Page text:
The batch of schedules is described in detail by O'Driscoll & Leff (1993). The Personal Data and Psychiatric History Schedule was used to record demographic and historical data obtained from the case notes. The patients' mental state was assessed with the Present State Examination (PSE) (Wing et al, 1974). Problems of social behaviour were derived from interviews with staff using the Social Behaviour Schedule (SBS) (Wykes & Sturt, 1986) and this information was supplemented with data from the Basic Everyday Living Skills Schedule (BELS). Problems with the patients' physical health and treatments given were recorded with the Physical Health Index (PHI) from information in the case notes and from interviews with the care staff. Patients' attitudes to the care received and to the care environment were ascertained with the Patient Attitude Questionnaire (PAQ) (Thornicroft et al, 1993). The degree of restrictiveness of the patients' living situation was measured with the Environmental Index (EI) while the extent and quality of their social networks were assessed with the Social Network Schedule (SNS, Leff et al, 1990).
Reliability of assessments
The interview schedules are of established reliability. Many different researchers collected the data over the 13 years of this study. Each new member of the team was trained to administer and rate the batch of schedules in a standardised training programme that involved live interviews with patients who were not part of the sample. Trainees had to reach an interrater reliability of over 0.8 on all schedules before being allowed to collect data on the study patients. In order to prevent drift from the established standards of interviewing and rating, interrater reliability exercises using non-study patients were held with all the current interviewers every two weeks throughout the duration of the study.
In addition to the visits by the researchers to each patient for the one-year and five-year follow-ups, the TAPS administrator made six-monthly telephone calls in rotation to every facility in which study patients resided, to check whether they still lived there and to collect information on hospital admissions and deaths. Supplementary information was obtained from hospital records and case notes, and by contacting agencies such as local social services and the National Health Service (NHS) Central Register.
Some patients refused or were unable to respond to individual questions or whole schedules at one or more of the three assessment points. Other patients died or were lost before the one-year or five-year follow-up. The aim was to detect changes in each response variable over one and five years, while utilising all available data at each of the three time points and taking into account the lack of independence, or within-patient correlations. The method of analysis utilised the general estimating equations (GEE) approach of Zeger & Liang (1986) (Diggle et al, 1994). This allows the marginal distributions at each time point to be modelled while controlling for within-subject correlations, using appropriate covariance structure. The method was implemented using the software package SPIDA (Gebski et al, 1992), which allows for various within-subject correlation structures to be selected. The method chosen was defined as ‘exchangeable’, in which correlation between observations at different times is assumed to be the same. This structure allows for unbalanced data within cases (necessary for missing data). Results were compared with those obtained using other correlation assumptions and were generally found to differ very little.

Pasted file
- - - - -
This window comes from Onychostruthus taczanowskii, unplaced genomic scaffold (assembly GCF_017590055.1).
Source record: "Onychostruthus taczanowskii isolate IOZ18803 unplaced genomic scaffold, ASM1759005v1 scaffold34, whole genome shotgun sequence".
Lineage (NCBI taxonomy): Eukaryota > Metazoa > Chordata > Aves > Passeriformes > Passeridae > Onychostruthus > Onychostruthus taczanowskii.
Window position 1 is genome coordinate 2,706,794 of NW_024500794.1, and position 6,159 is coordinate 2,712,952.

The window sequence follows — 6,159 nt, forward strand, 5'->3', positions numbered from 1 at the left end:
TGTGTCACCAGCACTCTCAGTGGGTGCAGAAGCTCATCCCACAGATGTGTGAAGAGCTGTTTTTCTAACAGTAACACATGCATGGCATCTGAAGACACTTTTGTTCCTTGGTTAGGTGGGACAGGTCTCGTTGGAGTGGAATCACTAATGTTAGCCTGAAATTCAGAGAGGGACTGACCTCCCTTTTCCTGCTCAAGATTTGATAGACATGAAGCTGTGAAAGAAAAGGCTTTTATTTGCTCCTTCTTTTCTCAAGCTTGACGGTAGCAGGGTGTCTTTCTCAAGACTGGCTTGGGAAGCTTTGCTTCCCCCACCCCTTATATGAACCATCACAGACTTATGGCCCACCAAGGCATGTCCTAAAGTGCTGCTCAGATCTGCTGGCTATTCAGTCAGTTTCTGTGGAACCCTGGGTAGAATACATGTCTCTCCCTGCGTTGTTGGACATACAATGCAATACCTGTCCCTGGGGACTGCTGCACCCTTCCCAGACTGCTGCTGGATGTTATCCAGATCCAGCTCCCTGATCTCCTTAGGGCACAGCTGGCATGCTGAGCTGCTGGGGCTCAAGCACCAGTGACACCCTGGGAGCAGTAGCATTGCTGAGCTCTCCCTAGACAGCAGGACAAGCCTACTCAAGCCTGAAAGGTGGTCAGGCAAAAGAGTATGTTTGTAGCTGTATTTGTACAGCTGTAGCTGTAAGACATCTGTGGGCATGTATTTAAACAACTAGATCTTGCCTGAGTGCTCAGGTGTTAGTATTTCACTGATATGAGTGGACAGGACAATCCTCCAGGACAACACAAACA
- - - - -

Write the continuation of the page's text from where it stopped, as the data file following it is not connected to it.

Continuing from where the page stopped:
Where data were not normally distributed, suitable transformations of the raw data, such as square-root or log, were necessary to induce normality. For analysis of dichotomous response variables involving proportions, a binomial error distribution was assumed. In order to minimise chance findings, 16 variables were selected for analysis on the basis of our experience with the full one-year outcome data and the preliminary five-year outcome data.
In addition to the analysis of changes over time, multiple linear regression analyses were conducted to investigate the relationship between baseline variables and the outcome after five years in the community. These analyses enable one to determine the simultaneous effect of each factor while controlling for the effects of all the other factors. The baseline variables studied were: age, gender, number of previous admissions, original/new long-stay patient, diagnosis, provider of accommodation, and the nature of the home discharged to (staffed/unstaffed, and household size).
Characteristics of patients
At baseline assessment in the two hospitals the mean age of the total sample was 54 years (range 19-97). Just over half of the group were men, and only 6% were currently married. Ethnic minorities formed 12% of the sample. The median length of continuous stay in hospital was 28 years for Claybury patients and 21 years for those from Friern. However, new long-stay patients constituted one-third of the sample. The most frequent diagnosis (80%) was schizophrenia, and the most common social behaviour problem was poor hygiene (59%). The overall level of functioning was low (O'Driscoll & Leff, 1993), with the least disabled patients being selected for discharge earlier (Jones, 1993).
Success of follow-up